Twestival – tweeting up for charity!

February 10th, 2009

UPDATE:  See TVNZ’s coverage of the Auckland Twestival Twestival

This Thursday Auckland , Wellington and Christchurch will be the first places in the world to kick off a worldwide Twestival .

Twestival is like a normal tweetup , but it’s raising funds for CharityWater .

For just $10 at the door (or paid on the website) you can enjoy:

  • meeting other "imaginary friends" (people you know on Twitter but not in "real life")
  • free alcohol
  • possibly some music
  • being part of a world event that’s doing a lot of good!
  • and if you don’t even know what Twitter is, it’s a great opportunity to find out!

iJump is supporting the event and we’ll be saying a few things about social media and how it’s changing the world on the night. But only for a few minutes :)

The Auckland Twestival 2009:

  • Venue: Sale Street Brewery
  • Time: 5pm – about 9pm
  • Cost: $10 – all proceeds go toward Charity Water
  • Partners: Zendesk is the main sponsor; Sale Street Brewery are contributing; and little old iJump is helping get the word out.
  • HELP NEEDED: We’re still looking for someone to provide a laptop, large screen/projector and internet connection, so we can hook up with all the other Twestivals around the world! Contact Justin Flitter to help, or just leave a comment.

And thanks so much to Joi Design for putting together the nametags at such short notice.

Too much information? Sign up for our fortnightly email newsletters and reduce the clutter: http://ijump.relavito.com/signup

Too much information? Sign up for our fortnightly email newsletters and reduce the clutter.

How to promote an event through social media

February 9th, 2009

As we’re gearing up to promote this Thursday’s Twestival and the Marketing Now Conference in April, I’ve been thinking about how best to get the word out about an upcoming event.

Here’s what I’m learning:

Add intimacy to reach and frequency.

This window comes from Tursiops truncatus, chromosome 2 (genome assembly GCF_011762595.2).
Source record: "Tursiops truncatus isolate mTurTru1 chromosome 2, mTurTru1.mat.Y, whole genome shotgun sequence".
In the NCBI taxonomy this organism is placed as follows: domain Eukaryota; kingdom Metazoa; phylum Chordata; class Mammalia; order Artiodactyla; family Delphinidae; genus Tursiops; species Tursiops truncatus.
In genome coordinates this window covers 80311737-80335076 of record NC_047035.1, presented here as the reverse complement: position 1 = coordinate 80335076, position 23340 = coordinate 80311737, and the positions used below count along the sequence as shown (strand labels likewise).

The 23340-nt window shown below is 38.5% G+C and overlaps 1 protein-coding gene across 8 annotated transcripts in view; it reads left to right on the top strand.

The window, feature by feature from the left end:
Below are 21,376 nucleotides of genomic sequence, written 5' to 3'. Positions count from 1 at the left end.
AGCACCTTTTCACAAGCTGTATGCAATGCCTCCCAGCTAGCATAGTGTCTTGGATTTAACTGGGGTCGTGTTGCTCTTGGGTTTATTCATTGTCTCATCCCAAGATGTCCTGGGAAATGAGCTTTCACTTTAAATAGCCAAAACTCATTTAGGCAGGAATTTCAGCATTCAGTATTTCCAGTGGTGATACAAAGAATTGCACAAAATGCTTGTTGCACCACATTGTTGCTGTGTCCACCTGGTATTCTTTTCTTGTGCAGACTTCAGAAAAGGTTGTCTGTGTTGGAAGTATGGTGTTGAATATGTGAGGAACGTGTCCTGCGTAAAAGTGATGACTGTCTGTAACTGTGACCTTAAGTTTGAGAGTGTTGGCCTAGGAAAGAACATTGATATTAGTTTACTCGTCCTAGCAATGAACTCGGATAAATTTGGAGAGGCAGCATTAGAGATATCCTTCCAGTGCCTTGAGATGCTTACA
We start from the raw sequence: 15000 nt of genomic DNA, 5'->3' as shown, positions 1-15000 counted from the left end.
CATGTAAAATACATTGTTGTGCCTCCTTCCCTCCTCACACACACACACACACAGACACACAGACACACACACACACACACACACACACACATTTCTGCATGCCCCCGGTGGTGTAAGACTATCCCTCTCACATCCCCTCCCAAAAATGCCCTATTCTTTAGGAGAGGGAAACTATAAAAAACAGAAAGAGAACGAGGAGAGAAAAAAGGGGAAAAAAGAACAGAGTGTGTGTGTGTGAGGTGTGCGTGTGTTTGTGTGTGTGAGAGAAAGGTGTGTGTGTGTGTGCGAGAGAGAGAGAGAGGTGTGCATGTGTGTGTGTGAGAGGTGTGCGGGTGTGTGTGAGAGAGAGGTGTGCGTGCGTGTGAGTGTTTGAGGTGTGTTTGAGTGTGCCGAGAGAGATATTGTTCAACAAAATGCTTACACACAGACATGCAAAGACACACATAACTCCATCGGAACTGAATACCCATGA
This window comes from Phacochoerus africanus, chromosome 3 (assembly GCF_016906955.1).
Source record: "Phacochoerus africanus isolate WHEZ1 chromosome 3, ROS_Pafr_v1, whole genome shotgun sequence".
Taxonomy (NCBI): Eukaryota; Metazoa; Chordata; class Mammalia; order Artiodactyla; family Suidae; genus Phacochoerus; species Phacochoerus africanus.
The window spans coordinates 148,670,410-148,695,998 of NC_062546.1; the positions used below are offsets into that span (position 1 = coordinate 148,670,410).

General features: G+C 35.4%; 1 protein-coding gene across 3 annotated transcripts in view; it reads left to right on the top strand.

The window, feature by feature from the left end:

Traditional media rely on reach (how many people hear your message) and frequency (how often they hear it). This gets a little annoying (like those TV ads you like the first 5 times, and hate thereafter).

Adding intimacy is something you could even do on traditional media, but few people do. It’s a sense of letting your audience in behind the scenes, so they know and are a part of the event, before it happens.

It could be as simple as me twittering: "Going to the printer’s to pick up the nametags for Thursday’s Twestival. I hope we don’t run out; we printed 100!"

This communicates a subtle reminder of the event, while also communicating other information (there will be nice printed nametags, there will be about 100 people – we hope!). It also lets the audience know what’s happening behind the scenes, and the live, real-time nature of Twitter/Social media somehow helps this.

Get your audience involved

If you’re running the event, maybe you can crowdsource suggestions on different aspects of the event.

Why?

  • Better ideas
  • A greater sense of involvement from those who have contributed ideas – and therefore greater likeliness that they’ll attend and encourage others to come.

Sometimes event organisers do this the old-fashioned way, through a competition. But instead of inviting the feedback of potential attendees, they just bribe their way through with a prize.

Sure there’s value in prizes and incentives, but sometimes as an event organiser you can offer great value, without paying a cent. Being heard is increasingly valuable in a busy world where the biggest dollars usually have the loudest voice.

Variations on a theme

Twitter promotion can be like radio advertising – you need to promote your event at different times of the day to reach different audiences. Yet some people will be on there all the time, and since they’re likely to be quite influential you do not want to annoy them.

What to do? Variations on a theme. In other words, don’t just tweet the same old message. Find all its different flavours, and explore them. Are there different speakers? Promote each one and the message they’ll be delivering.

Share your learnings

As you go, maybe write a blog post about … um, "how to promote an event through social media"!

How do you do it?

If you run and promote events, how do you use social media to promote your event? We’d love to see your comments below.

Too much information? Sign up for our fortnightly email newsletters and reduce the clutter.